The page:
For the past 4 weeks, the EB-5 industry has been anxiously awaiting the status of the pending complaint filed in the United States District Court in the District of Columbia by a Florida regional center against USCIS and other related parties in order to block the enforceability of the New Regulations published by USCIS that became effective November 21, 2019 (the “New Regulations”). As a result of such action, industry experts are taking a precautionary standpoint in analyzing how to deal with investors who would otherwise invest at a $900,000 level, assuming that the new TEA standards have been satisfied (meaning only actual project census tract combined with an adjacent census tract or tracts).

To make matters more confusing, there is also pending legislation [the Immigration Investor Program Relief Act (2778)] (the “New Legislation”) for which it is difficult to predict the ultimate conclusion and the timetable related thereto given past practices.  However, this seems to be a significant impetus to try to get a bill passed in the near future.  The pending bill provides for a 90-day grace period with respect to the enforceability of the New Legislation.  Therefore, if an investor would file his or her I-526 petition prior to the New Legislation becoming effective, then absent the New Regulations being enjoined by Court order or otherwise voluntarily postponed by USCIS, the result would be that the $900,000 amount would otherwise be required if the New Legislation is passed that does not address petitions filed between November 21, 2019 and the effective date of New Legislation.  Accordingly, it would be advantageous to try to have an I-526 petition filed that would take into account the potential change in the dollar investment amount based upon either the blockage of the New Regulations or New Legislation that may be adopted.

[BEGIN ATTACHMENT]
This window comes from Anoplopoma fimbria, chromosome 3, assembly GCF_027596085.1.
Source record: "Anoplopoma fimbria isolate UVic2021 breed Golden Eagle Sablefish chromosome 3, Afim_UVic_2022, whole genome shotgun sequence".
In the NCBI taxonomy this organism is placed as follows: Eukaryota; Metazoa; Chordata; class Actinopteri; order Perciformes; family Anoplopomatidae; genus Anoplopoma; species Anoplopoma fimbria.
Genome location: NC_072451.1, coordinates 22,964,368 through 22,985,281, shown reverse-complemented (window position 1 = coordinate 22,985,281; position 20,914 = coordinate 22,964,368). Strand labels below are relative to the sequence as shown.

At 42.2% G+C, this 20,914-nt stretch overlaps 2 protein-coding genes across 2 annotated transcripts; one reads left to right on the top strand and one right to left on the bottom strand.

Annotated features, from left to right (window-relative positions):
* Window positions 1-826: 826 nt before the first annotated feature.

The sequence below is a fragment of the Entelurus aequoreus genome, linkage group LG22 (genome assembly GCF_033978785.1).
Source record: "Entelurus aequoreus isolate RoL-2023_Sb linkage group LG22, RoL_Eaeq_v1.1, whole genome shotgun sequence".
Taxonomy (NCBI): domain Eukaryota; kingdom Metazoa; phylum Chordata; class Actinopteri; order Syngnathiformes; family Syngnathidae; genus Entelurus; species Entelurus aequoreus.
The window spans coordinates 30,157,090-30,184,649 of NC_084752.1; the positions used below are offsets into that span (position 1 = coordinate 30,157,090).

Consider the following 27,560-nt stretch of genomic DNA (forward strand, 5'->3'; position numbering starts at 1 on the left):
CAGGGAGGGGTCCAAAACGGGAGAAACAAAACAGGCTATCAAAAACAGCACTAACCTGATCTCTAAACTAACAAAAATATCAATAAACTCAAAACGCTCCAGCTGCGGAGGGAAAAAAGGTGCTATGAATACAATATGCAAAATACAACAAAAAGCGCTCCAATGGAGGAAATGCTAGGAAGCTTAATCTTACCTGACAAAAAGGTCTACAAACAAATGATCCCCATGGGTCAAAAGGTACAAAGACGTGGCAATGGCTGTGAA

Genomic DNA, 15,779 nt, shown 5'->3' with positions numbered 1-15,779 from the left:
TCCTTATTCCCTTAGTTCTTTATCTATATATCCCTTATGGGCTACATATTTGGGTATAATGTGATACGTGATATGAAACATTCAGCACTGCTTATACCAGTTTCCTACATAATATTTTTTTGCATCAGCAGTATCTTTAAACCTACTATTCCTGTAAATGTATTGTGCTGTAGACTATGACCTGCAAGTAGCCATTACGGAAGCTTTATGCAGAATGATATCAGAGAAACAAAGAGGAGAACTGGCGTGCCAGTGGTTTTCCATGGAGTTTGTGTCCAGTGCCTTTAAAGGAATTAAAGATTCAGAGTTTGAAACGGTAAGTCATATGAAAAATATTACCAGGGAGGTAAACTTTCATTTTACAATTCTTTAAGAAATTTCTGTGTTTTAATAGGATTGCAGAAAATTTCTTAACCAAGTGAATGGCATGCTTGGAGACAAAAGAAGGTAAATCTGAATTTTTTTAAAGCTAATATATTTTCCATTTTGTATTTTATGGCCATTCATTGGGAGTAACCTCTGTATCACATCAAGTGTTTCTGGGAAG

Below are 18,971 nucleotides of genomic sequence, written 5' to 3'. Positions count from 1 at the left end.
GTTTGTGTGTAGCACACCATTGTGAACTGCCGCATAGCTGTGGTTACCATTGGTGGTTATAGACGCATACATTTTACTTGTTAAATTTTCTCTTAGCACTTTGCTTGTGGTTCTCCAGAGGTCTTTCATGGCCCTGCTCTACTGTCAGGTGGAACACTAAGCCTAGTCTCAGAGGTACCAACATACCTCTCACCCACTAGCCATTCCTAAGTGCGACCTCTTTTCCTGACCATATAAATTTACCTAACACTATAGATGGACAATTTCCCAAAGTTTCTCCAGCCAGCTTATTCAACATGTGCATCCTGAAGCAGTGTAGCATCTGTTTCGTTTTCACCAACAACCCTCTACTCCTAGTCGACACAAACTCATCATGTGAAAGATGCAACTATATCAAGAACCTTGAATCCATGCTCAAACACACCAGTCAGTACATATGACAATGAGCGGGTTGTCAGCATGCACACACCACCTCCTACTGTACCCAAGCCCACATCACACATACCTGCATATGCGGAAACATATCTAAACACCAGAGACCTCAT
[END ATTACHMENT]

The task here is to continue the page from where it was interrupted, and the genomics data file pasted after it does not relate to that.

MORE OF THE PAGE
It is difficult to predict the status of the current legislation or whether the Plaintiff and USCIS will ultimately reach a settlement with respect to the New Regulations that could possibly result in a delay in the enforceability in the New Regulations or, otherwise, potentially modify the Regulations if a settlement is reached.  Otherwise, it is anticipated, based on the current trial calendar, that briefs will be filed and the Court will provide a ruling sometime in February.

Based upon the above, we are cautiously analyzing the status of matters and advising clients to proceed with fundraising, subject to the potential for reimbursement if the New Regulations are enjoined or postponed or New Legislation is adopted that only has a prospective application and not otherwise affect I-526 petitions filed prior to the enactment of the New Legislation.  The key here is to not prejudice those investors that commit to the funding of $900,000 as to their ability to potentially reduce the funding amount to $500,000.  At this time it is difficult to predict what position USCIS will take in such event.

Hopefully, these issues will become clarified within the next 60 days.